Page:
• Whether the transaction is likely to have the effect of creating any new cybersecurity vulnerabilities in the United States or exacerbating existing vulnerabilities;
  • Whether the transaction is likely to result in a foreign government gaining a significant new capability to engage in malicious cyber-enabled activities against the United States, including such activities designed to affect the outcome of any election for federal office;
  • Whether the transaction involves a country of special concern that has a demonstrated or declared strategic goal of acquiring a type of critical technology that a United States business that is a party to the transaction possesses;
  • Whether the transaction is likely to result in the increased reliance by the United States on foreign suppliers to meet national defense requirements;
  • The potential effects of the transaction on United States international technological and industrial leadership in areas affecting United States national security, including whether the transaction is likely to reduce the technological and industrial advantage of the United States relative to any country of special concern;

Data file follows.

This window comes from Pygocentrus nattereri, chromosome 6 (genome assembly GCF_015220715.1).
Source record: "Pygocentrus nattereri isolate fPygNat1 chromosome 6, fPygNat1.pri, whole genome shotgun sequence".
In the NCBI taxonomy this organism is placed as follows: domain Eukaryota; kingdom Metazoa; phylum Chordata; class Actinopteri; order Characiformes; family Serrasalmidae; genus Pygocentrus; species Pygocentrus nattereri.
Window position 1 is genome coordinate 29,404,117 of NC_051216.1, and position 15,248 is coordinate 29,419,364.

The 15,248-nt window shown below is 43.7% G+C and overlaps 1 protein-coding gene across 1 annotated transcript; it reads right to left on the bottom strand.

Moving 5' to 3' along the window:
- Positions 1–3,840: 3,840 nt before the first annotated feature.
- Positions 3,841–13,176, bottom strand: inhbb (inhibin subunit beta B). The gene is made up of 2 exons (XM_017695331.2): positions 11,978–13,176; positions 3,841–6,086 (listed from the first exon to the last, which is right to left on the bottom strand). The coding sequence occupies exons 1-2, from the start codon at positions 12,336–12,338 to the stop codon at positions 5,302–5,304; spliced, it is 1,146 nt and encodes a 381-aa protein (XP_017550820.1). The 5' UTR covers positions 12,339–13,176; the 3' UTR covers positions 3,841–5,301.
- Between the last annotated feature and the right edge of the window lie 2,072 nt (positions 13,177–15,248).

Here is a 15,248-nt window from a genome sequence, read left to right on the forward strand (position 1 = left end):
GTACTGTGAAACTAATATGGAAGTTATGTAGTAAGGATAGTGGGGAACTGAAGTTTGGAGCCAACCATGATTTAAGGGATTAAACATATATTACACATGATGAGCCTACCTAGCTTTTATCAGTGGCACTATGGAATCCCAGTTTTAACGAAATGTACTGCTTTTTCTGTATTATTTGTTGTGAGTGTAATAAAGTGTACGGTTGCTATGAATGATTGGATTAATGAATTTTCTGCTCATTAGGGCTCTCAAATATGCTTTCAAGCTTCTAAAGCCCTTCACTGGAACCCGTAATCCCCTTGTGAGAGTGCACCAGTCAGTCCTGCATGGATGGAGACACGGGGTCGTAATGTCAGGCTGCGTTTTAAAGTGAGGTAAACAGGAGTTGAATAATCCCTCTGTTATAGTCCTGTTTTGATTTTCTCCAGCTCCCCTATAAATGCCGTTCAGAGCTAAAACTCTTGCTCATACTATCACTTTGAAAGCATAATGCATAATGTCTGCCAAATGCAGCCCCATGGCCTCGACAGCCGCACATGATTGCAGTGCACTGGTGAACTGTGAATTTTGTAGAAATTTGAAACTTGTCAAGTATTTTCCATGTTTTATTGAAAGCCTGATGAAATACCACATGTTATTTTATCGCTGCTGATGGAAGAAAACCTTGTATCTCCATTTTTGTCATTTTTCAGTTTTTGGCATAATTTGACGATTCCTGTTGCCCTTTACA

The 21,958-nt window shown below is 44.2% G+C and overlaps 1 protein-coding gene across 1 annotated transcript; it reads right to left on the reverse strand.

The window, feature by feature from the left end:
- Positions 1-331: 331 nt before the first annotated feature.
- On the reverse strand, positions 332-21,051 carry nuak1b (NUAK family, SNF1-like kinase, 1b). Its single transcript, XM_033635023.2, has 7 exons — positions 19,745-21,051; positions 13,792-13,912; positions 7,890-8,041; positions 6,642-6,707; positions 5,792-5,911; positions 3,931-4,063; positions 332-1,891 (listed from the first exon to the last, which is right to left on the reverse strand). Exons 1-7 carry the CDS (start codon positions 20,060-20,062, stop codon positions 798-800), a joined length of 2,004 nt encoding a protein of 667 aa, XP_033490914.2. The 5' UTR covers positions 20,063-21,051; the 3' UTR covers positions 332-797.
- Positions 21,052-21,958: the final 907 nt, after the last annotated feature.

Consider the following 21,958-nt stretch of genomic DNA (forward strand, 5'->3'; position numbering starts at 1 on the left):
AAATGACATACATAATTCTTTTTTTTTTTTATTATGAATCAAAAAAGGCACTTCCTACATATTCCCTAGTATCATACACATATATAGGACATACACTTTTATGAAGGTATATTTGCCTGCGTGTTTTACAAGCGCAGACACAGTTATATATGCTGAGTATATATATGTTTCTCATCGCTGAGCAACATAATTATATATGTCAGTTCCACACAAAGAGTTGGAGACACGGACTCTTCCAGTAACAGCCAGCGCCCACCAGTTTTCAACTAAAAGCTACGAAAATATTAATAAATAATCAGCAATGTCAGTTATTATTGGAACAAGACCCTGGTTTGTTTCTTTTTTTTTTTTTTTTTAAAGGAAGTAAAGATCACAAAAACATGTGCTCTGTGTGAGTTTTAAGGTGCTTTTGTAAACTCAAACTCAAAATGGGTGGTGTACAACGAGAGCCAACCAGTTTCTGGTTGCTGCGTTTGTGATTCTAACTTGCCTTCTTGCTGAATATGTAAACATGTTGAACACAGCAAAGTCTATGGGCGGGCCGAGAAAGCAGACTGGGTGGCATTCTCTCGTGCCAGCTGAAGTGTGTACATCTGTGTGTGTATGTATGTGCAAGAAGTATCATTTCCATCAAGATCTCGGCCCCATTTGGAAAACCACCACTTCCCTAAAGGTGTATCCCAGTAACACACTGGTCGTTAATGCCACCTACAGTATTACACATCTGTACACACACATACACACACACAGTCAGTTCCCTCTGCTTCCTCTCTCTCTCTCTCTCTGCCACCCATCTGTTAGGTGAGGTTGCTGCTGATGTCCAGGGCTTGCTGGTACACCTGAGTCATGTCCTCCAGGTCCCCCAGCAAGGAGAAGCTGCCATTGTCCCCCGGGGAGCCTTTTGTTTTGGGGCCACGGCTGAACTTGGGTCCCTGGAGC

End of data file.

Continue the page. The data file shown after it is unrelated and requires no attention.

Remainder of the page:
• Whether the transaction is likely to contribute to the loss of or other adverse effects on technologies that provide a strategic national security advantage to the United States;
  • The degree to which the transaction is likely to increase the cost to the United States government of acquiring or maintaining the equipment and systems that are necessary for the defense, intelligence, or other national security functions;
  • The potential national security-related effects of the cumulative market share of any one type of infrastructure, energy asset, critical material or critical technology by foreign persons;
  • Whether any foreign person that would acquire an interest in a United States business or its assets as a result of the transaction has a history of complying with U.S. laws and regulations and adhering to contracts or other agreements with entities of the United States government;